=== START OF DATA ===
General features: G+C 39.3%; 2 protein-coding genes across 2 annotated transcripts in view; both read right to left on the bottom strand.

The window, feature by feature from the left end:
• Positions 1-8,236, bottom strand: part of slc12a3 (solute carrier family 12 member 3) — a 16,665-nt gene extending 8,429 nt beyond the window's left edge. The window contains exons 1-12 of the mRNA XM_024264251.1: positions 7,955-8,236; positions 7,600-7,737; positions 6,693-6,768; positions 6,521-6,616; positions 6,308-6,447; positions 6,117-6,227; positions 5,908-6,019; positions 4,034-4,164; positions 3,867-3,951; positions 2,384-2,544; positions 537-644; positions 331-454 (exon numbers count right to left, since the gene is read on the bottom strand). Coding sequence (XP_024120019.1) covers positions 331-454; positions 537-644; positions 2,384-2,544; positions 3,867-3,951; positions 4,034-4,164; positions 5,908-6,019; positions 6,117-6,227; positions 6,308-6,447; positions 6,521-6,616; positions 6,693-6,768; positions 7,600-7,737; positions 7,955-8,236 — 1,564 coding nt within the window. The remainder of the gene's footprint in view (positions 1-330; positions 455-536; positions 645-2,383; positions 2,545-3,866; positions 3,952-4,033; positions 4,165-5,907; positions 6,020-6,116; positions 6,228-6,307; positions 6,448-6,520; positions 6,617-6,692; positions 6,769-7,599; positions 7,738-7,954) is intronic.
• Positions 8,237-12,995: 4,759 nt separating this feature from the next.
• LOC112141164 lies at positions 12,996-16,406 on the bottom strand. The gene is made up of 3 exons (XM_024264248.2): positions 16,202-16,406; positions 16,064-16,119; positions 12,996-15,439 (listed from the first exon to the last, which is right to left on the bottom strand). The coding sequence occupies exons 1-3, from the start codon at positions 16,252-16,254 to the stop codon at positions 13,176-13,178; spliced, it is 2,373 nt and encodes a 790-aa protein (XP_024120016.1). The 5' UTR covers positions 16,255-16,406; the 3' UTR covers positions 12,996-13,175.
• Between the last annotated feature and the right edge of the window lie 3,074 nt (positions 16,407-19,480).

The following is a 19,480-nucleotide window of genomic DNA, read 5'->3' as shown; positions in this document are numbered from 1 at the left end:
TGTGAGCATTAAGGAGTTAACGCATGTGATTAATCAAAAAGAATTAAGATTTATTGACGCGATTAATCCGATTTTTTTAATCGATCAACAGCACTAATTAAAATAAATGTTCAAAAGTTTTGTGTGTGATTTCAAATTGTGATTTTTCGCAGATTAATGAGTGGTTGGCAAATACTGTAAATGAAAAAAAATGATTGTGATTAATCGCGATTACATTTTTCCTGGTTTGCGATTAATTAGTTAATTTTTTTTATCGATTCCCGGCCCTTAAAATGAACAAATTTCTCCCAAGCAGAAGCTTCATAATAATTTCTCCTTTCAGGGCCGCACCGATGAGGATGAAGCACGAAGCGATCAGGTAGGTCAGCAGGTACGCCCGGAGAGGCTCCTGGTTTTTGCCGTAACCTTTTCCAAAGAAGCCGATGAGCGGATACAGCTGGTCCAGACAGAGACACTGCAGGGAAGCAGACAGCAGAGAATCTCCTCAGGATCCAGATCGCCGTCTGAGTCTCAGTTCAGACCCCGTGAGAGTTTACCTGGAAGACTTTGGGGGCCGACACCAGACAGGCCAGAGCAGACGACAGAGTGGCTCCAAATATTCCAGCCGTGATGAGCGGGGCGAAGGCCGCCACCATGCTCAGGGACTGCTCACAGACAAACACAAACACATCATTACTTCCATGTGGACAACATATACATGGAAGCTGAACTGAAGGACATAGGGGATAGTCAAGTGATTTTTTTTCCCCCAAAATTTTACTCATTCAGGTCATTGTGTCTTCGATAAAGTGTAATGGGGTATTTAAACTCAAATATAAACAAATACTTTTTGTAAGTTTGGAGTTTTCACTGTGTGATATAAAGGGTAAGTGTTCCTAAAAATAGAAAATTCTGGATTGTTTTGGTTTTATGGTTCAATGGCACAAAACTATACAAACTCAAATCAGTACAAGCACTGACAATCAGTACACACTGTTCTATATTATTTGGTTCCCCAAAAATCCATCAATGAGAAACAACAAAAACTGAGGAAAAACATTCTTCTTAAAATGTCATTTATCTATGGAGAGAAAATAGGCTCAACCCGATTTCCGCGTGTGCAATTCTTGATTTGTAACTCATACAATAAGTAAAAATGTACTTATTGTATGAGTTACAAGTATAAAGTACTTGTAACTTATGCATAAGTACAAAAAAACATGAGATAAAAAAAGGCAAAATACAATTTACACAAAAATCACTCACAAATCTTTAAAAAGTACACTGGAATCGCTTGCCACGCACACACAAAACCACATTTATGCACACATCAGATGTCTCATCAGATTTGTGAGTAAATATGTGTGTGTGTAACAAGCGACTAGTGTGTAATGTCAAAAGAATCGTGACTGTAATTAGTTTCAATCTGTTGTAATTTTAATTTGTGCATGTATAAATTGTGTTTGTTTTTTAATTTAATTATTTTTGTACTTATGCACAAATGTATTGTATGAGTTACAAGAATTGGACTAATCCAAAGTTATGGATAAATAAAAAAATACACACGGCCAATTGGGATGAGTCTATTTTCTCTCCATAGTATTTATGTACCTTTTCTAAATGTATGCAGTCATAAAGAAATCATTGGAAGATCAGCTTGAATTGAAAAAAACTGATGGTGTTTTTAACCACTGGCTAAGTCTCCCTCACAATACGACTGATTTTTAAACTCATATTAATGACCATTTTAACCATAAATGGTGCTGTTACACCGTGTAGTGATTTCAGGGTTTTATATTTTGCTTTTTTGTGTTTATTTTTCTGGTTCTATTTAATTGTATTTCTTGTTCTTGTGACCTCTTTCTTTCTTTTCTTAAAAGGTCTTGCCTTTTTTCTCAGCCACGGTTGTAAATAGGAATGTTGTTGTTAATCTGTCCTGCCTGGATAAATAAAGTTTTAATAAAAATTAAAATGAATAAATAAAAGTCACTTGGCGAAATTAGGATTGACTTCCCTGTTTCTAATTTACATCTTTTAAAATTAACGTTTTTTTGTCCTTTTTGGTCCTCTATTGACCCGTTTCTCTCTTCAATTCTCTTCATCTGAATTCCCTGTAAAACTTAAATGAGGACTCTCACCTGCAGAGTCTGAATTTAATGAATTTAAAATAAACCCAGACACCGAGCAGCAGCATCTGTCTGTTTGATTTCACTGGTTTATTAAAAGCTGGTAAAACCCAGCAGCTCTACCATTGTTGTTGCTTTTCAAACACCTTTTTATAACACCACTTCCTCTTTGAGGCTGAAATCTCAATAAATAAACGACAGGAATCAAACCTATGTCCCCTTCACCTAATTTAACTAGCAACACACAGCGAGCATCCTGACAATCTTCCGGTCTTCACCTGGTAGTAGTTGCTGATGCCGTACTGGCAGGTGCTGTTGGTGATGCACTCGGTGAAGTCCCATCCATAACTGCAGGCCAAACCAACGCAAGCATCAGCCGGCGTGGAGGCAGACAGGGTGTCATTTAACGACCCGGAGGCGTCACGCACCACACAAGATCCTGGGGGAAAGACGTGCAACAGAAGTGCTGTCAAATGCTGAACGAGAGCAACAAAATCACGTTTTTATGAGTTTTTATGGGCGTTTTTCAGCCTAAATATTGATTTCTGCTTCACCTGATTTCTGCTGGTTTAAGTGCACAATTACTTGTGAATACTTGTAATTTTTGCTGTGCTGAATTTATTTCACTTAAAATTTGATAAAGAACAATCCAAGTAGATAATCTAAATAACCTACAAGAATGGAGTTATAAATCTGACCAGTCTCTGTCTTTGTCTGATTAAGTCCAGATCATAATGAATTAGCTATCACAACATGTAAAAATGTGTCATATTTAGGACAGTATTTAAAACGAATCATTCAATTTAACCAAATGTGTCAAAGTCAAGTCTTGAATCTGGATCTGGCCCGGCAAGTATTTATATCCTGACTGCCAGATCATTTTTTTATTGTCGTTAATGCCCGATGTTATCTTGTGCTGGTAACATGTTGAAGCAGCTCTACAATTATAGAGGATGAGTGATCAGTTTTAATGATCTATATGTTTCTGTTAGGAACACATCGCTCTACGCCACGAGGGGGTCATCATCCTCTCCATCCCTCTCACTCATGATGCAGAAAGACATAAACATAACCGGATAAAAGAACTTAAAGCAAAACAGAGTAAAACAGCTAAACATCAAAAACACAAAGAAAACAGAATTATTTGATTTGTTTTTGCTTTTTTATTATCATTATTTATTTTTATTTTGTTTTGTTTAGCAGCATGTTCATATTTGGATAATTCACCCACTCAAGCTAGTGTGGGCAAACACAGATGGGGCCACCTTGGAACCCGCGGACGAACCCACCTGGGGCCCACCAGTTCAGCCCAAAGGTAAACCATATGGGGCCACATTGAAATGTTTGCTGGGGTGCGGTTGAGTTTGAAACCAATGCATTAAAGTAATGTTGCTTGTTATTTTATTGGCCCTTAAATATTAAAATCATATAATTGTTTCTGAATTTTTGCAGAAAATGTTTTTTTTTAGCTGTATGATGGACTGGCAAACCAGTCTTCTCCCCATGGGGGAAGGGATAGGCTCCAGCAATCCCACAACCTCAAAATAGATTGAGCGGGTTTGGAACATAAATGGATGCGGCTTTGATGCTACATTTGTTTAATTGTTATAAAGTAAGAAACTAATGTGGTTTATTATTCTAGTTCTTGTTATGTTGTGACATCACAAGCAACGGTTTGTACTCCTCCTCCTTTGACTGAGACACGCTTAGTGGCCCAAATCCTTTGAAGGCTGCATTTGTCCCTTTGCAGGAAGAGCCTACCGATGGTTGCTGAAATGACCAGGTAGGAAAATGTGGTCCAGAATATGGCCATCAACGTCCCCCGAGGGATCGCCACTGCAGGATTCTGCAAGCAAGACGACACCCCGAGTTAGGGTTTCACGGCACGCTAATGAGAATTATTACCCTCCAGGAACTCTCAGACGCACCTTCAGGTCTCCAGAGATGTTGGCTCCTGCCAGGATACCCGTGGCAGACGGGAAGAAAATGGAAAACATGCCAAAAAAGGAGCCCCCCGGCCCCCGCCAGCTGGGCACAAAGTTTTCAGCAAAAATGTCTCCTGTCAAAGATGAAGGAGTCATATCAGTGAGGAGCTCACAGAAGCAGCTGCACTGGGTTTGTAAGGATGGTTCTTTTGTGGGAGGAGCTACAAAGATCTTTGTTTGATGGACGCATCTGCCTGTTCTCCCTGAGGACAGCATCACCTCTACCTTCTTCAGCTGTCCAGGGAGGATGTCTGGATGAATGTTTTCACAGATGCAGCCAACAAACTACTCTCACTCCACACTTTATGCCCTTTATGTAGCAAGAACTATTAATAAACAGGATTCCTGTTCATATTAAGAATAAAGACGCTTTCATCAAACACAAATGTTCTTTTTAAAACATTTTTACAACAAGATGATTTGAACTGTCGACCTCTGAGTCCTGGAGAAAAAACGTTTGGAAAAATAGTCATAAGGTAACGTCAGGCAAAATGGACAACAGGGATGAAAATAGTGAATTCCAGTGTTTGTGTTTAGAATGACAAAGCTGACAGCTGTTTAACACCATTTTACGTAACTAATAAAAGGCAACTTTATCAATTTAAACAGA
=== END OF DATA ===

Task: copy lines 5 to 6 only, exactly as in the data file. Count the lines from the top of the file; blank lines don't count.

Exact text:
• LOC112141164 lies at positions 12,996-16,406 on the bottom strand. The gene is made up of 3 exons (XM_024264248.2): positions 16,202-16,406; positions 16,064-16,119; positions 12,996-15,439 (listed from the first exon to the last, which is right to left on the bottom strand). The coding sequence occupies exons 1-3, from the start codon at positions 16,252-16,254 to the stop codon at positions 13,176-13,178; spliced, it is 2,373 nt and encodes a 790-aa protein (XP_024120016.1). The 5' UTR covers positions 16,255-16,406; the 3' UTR covers positions 12,996-13,175.
• Between the last annotated feature and the right edge of the window lie 3,074 nt (positions 16,407-19,480).